Tuesday, 21 August 2018

Elton John - Jump Up! (1982)


  

Released April 1982

Recorded in Paris and Montserrat

This is one of Elton John's unfortunately half-baked albums that were juxtaposed with good ones throughout the eighties. He still had not properly reunited with Bernie Taupin (he wrote lyrics on five of the tracks) and the results are predictably uneven.

"Dear John" starts off with a "Saturday Night's Alright" drum shot and is a riff-laden, upbeat rocker, but is somewhat blighted, as many eighties recordings were, by synthesisers in the backing. Elton's vocal is strong and confident and, while the track is enjoyable, it is nothing special. It has a nice bit of  piano boogie at the end, though. "Spiteful Child", a John/Taupin song, again has an intro that reminds you of an older, better track, this time it is "Honky Cat". Thereafter it is pretty much downhill. The song is ponderous, despite its occasional killer piano licks. It is listenable enough, but not anything that makes you particularly want to listen to it again in a hurry. "Ball and Chain", again, is catchy enough, with handclaps and "doo-doo" backing vocals, but there is just something missing, that certain je ne sais quoi. It is hard to put my finger on it, however. "Legal Boys" is a collaboration with Sir Tim Rice and sounds like it - dramatic and theatrical, as if it were written for a musical. It actually has a bit of an appeal, particularly when the chorus kicks in.

The inane (both musically and lyrically) "I Am Your Robot", astonishingly, is a John/Taupin song and probably, despite a few lively rocky riffs, best left undiscussed. "Blue Eyes", of course, written with second songwriting partner Gary Osborne, is a different matter and was the tender, romantic, yearning hit single from the album. There were always one or two excellent tracks, even on these slightly under-par albums. Continuing the quality is Elton and Bernie's poignant tribute to their old friend John Lennon in "Empty Garden (Hey Hey Johnny)".  It is a moving song, especially at the end, when it speaks of Lennon's "Empty Garden". Elton and Osborne's "Princess" is actually quite appealing in a schmaltzy early eighties sort of way, with that cute little guitar bit on the chorus.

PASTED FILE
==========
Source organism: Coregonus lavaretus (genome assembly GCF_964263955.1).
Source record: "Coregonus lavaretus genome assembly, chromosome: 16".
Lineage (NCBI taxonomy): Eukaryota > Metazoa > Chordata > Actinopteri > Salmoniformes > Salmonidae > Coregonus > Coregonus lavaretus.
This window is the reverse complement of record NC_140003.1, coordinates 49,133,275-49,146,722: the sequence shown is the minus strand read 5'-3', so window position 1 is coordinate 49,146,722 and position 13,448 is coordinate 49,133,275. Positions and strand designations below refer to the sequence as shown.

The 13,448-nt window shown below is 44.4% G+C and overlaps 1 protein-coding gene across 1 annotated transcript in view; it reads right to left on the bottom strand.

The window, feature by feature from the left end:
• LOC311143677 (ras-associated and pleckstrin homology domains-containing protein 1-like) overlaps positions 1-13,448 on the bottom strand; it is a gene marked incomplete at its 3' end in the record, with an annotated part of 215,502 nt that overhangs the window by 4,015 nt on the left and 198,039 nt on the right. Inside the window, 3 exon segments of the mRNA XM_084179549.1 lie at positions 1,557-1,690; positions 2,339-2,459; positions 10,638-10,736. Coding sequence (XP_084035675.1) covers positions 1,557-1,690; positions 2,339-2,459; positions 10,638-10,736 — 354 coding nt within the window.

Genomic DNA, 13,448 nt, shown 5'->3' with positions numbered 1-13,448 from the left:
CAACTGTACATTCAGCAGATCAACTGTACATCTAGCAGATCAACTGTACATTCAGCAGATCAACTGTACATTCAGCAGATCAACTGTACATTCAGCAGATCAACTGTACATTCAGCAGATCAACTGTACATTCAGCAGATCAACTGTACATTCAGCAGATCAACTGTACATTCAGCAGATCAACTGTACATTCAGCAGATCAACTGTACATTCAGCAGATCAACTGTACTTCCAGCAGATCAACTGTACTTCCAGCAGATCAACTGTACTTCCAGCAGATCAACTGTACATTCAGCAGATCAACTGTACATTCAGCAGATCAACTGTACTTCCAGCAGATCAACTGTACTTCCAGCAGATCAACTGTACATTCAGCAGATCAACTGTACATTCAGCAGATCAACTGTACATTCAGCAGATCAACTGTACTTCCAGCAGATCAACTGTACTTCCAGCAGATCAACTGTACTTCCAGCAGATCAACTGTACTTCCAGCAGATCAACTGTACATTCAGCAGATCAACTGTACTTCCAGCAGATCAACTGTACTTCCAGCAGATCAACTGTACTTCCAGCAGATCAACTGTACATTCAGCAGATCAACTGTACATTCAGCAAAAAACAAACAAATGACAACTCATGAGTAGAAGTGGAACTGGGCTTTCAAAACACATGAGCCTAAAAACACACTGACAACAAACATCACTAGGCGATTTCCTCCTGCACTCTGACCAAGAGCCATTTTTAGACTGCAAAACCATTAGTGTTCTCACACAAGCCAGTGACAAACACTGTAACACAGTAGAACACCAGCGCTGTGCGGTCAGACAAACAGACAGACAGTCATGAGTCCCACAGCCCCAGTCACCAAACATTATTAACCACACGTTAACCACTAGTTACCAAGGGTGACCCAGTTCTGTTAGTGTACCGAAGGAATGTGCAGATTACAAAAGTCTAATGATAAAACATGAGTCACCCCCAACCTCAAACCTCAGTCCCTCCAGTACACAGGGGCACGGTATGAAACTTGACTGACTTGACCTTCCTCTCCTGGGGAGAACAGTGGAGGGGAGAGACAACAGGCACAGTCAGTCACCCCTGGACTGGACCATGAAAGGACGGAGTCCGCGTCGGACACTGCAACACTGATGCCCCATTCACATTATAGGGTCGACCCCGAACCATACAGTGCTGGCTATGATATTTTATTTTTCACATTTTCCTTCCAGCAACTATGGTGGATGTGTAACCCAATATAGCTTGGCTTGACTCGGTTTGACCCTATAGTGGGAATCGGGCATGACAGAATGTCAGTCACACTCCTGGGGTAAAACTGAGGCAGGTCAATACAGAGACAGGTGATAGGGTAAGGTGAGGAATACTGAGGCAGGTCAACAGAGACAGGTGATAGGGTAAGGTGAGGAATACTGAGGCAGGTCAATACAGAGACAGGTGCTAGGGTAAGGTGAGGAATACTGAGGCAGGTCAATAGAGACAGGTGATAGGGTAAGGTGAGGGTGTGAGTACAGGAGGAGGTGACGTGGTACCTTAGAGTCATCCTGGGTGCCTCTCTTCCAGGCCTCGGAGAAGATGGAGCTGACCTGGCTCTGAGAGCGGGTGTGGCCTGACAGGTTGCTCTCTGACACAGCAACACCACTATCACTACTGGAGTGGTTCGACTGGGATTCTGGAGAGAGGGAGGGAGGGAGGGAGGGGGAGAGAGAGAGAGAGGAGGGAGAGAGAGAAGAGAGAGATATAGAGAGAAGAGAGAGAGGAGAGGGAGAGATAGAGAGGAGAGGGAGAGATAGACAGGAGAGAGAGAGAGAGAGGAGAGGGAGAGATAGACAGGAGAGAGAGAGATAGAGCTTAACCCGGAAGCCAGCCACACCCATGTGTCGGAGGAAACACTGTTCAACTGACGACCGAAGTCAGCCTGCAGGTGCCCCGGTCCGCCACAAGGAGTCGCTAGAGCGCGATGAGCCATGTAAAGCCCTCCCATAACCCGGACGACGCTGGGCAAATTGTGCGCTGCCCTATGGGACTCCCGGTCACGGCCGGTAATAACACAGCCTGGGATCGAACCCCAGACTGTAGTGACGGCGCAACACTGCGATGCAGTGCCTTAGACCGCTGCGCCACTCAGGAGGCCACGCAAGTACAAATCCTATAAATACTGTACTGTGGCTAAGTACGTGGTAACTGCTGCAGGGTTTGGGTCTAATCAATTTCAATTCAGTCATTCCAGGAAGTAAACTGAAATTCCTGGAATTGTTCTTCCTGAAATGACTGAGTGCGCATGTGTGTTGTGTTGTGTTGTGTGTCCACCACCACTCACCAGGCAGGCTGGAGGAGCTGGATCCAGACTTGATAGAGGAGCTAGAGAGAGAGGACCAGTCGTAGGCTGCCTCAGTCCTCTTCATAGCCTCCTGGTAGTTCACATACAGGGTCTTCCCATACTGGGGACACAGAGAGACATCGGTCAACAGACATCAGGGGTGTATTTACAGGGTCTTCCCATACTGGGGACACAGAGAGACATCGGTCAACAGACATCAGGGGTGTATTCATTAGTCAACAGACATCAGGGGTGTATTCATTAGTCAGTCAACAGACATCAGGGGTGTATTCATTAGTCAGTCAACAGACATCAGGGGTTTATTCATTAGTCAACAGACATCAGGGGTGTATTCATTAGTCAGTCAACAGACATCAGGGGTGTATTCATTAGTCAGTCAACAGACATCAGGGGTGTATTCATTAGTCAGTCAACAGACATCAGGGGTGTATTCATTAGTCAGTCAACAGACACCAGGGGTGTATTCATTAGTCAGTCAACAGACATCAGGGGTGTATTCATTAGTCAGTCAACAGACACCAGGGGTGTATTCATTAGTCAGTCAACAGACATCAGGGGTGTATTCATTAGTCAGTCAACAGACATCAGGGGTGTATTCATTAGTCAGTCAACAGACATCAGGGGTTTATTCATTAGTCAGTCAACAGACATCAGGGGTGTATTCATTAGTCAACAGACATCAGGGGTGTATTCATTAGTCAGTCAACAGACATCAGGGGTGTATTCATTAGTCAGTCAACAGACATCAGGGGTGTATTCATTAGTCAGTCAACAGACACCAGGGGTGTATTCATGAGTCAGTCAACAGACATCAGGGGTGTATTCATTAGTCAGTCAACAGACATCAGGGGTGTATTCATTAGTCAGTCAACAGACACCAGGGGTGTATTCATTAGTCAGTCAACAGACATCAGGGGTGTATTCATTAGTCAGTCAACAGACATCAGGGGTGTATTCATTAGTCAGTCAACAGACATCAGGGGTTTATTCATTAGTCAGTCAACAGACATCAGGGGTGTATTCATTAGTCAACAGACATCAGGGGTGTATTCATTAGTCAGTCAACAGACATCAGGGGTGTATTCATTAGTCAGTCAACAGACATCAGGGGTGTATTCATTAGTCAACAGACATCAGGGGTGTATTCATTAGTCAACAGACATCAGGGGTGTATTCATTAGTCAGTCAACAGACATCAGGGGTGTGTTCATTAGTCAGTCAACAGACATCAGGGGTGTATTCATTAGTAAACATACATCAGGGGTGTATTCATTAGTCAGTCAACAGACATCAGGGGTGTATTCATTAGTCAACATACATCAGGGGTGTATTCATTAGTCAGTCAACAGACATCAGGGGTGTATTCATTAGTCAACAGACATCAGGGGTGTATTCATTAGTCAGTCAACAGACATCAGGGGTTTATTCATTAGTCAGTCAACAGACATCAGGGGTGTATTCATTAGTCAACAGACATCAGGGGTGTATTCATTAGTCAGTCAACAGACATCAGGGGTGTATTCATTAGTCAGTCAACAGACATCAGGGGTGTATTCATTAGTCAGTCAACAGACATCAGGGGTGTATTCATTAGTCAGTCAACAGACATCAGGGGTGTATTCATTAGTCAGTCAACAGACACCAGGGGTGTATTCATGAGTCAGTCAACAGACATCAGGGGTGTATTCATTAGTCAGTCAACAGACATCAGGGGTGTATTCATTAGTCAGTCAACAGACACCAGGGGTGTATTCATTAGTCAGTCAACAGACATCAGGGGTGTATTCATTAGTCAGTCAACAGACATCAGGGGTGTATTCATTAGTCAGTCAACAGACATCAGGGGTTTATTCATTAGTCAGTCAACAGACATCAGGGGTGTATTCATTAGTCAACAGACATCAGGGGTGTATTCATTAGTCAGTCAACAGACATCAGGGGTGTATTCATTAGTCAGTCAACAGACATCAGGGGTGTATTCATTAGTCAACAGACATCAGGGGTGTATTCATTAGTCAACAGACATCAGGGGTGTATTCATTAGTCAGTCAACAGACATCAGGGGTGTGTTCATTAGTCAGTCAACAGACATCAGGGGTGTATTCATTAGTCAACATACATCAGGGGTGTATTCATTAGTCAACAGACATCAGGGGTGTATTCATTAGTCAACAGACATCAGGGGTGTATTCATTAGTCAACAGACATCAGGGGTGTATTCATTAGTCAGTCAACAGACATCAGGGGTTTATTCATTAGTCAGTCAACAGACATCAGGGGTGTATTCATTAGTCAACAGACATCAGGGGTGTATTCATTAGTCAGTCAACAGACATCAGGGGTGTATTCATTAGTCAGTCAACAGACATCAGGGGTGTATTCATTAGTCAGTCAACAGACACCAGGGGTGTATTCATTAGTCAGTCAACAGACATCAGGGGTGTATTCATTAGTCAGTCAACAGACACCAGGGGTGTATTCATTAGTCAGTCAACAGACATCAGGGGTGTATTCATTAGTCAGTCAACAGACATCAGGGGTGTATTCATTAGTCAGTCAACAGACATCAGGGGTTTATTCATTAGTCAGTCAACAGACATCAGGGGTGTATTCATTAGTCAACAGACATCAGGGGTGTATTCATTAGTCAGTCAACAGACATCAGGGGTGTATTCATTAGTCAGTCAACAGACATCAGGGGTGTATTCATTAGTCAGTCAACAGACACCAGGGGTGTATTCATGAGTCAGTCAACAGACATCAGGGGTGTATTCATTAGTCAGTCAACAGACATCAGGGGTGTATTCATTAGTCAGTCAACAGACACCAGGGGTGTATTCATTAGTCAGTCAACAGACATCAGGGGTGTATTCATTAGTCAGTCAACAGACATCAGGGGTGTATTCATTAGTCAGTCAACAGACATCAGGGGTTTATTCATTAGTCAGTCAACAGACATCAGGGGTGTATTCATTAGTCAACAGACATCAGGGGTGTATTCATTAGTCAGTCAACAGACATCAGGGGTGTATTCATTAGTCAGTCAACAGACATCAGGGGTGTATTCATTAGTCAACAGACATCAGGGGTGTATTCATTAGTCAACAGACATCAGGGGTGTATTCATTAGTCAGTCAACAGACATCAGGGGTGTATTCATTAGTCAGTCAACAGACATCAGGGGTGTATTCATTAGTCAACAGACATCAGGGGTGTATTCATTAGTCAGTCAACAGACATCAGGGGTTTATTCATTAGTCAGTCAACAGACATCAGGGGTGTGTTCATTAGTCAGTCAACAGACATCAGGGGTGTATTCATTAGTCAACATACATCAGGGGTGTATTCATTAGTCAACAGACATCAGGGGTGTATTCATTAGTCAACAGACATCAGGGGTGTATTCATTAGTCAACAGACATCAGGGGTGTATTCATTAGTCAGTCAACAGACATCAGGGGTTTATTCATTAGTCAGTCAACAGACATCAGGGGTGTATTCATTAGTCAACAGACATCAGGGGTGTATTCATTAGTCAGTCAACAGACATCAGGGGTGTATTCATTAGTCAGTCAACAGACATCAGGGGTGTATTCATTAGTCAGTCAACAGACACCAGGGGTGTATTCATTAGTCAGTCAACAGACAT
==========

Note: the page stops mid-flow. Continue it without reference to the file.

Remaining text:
"Where Have All The Good Times Gone", amazing, also starts like an older song, it's "Philadelphia Freedom" this time. The whole song has vibes of that hit from 1975. It is a nostalgic song for times gone by and in that respect, is sort of self-perpetuating. Then, it's "All Quiet On The Western Front", one of those big, piano-led slow ballads that Elton and Bernie did so well in the early/mid seventies. It sounds as if it should be on "Don't Shoot Me". It is a good one, let's be honest. Big and dramatic, with one of those really moving Elton vocals. It has some killer guitar/drum interplay right at the end.

There are some good moments on the album, yet it is always labouring in the shadow of the next album, "Too Low For Zero" (largely because of that one's hit singles). A treading water offering. (It has an awful eighties-style cover, front and rear, too).

C+

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